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U.S. Supreme Court

Are some Ala. judges swayed by electoral pressures in capital cases? Apparently so, Sotomayor says

Posted Nov 18, 2013 11:19 AM CDT
By Debra Cassens Weiss

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Justice Sonia Sotomayor today disagreed with the U.S. Supreme Court’s decision to deny cert in the case of an Alabama defendant who was sentenced to death by a judge despite a jury’s contrary recommendation.

Judges in Alabama override jury recommendations to impose the death penalty at the rate of about twice a year, Sotomayor wrote in her dissent (PDF) to the cert denial. It is one of three states (the others are Delaware and Florida) that allow judges to override sentencing decisions by juries, but in practice only Alabama uses the override to impose death. Since 2000, 26 of 27 judicial overrides of life sentences were in Alabama; the other death sentence by judicial override in Delaware was overturned by the state supreme court.

“Today, Alabama stands alone,” Sotomayor wrote. “No other state condemns prisoners to death despite the considered judgment rendered by a cross-section of its citizens that the defendant ought to live.” The U.S. Supreme Court upheld Alabama’s judicial-override sentencing statute in 1995.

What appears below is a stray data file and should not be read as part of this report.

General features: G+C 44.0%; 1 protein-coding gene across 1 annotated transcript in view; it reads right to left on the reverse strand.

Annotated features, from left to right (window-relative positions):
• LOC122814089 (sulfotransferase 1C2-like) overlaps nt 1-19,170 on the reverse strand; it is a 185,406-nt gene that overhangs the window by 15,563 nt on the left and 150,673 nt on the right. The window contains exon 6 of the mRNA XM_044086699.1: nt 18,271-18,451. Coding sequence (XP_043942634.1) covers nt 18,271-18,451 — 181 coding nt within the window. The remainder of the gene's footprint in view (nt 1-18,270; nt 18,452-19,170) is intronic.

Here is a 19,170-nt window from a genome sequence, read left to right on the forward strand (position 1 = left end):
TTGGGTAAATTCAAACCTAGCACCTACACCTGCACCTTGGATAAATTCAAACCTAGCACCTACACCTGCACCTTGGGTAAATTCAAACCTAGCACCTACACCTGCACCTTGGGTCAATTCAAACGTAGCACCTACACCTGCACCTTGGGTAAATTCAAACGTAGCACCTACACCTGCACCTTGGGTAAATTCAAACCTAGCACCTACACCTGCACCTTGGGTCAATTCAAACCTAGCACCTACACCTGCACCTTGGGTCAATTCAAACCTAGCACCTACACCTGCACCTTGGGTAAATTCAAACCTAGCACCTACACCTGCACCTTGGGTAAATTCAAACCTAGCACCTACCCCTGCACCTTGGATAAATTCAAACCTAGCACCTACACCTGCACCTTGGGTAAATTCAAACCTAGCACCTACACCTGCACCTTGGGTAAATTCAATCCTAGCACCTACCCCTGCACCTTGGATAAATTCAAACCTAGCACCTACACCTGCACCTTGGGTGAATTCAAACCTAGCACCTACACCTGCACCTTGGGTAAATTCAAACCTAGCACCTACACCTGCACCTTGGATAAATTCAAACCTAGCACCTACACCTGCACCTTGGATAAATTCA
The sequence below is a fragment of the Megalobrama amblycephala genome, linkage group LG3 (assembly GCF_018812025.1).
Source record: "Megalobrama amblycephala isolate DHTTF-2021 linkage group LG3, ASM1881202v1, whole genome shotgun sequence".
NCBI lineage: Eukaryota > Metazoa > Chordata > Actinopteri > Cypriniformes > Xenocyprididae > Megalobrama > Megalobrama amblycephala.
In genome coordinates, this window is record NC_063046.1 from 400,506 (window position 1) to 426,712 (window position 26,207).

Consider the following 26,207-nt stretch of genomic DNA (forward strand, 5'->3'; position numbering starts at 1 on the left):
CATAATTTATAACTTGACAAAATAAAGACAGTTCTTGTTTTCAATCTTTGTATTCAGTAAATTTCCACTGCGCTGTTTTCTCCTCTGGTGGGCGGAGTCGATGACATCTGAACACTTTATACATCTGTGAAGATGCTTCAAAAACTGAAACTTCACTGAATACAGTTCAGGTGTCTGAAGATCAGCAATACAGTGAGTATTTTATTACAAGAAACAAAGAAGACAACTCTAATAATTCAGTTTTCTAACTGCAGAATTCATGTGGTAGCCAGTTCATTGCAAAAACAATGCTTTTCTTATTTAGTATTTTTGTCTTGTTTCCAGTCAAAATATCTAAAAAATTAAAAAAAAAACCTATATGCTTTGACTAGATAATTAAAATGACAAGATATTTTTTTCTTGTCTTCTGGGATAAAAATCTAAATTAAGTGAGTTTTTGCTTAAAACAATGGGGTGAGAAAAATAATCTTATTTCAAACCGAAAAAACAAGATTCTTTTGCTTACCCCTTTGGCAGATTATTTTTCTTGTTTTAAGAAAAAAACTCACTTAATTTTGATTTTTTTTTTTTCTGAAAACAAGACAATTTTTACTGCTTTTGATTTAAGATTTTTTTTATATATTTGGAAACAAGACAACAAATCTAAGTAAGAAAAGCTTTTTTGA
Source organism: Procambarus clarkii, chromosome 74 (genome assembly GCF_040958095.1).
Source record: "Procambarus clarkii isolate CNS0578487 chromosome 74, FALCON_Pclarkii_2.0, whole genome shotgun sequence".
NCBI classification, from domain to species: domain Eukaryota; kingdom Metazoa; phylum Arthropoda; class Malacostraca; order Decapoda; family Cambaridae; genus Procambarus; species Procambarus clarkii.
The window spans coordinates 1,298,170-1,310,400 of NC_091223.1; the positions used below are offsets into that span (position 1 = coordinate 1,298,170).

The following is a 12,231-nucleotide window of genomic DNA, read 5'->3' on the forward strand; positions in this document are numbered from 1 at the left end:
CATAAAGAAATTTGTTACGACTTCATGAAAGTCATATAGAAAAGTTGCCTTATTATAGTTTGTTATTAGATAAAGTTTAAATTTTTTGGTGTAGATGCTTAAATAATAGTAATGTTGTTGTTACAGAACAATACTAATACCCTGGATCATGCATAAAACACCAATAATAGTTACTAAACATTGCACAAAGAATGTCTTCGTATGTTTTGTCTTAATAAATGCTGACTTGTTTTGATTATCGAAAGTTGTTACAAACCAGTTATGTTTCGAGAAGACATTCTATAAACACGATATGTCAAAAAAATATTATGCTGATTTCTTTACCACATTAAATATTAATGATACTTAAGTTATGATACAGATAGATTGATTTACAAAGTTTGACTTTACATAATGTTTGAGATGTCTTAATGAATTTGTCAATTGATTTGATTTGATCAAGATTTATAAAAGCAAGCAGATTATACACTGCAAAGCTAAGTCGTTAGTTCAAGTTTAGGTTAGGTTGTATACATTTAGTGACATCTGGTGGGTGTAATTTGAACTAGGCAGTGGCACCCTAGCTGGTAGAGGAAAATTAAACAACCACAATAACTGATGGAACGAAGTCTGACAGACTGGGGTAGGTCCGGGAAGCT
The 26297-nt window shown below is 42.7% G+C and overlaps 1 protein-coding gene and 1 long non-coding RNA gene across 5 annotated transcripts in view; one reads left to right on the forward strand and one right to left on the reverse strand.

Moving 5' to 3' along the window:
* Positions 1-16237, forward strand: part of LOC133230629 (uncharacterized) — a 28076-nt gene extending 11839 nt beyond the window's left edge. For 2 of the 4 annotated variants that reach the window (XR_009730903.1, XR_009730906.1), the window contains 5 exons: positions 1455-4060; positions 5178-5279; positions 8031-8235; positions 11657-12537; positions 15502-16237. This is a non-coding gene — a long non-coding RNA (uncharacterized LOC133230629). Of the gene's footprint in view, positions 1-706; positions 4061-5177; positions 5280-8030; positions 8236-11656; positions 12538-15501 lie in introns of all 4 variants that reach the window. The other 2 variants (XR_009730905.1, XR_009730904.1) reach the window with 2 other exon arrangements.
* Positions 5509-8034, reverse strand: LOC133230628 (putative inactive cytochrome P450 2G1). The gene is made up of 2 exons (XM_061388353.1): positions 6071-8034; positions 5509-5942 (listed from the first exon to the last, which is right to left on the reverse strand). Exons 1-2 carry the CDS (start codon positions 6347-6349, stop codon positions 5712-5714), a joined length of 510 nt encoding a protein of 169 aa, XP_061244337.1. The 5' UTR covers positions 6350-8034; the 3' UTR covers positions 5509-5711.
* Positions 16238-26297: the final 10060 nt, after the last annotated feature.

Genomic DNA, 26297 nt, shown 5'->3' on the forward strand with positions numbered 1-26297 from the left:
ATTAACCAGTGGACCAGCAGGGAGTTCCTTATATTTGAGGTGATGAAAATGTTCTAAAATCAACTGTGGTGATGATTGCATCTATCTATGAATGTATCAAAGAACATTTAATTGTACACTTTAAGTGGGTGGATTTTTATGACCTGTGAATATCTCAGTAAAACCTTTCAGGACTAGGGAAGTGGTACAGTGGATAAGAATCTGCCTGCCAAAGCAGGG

Sotomayor said Alabama’s system deserves “a fresh look” given precedent on the jury’s role in the criminal justice system. “I harbor deep concerns about whether [Alabama’s] practice offends the Sixth and Eighth Amendments,” she wrote.

“What could explain Alabama judges’ distinctive proclivity for imposing death sentences in cases where a jury has already rejected that penalty?” Sotomayor wrote. “There is no evidence that criminal activity is more heinous in Alabama than in other states, or that Alabama juries are particularly lenient in weighing aggravating and mitigating circumstances. The only answer that is supported by empirical evidence is one that, in my view, casts a cloud of illegitimacy over the criminal justice system: Alabama judges, who are elected in partisan proceedings, appear to have succumbed to electoral pressures.”

Justice Stephen G. Breyer joined the first two sections of Sotomayor’s dissent, including the section questioning the impact of elections on judicial decisions. He did not join the section of her opinion on developments in Sixth Amendment precedent.

The defendant in the case, Mario Dion Woodward, was convicted of fatally shooting a Montgomery police officer. Jurors weighing aggravating and mitigating factors had voted 8-4 against the death penalty. The judge overrode the jurors after hearing new evidence.

The case is Woodward v. Alabama. Hat tip to SCOTUSblog.

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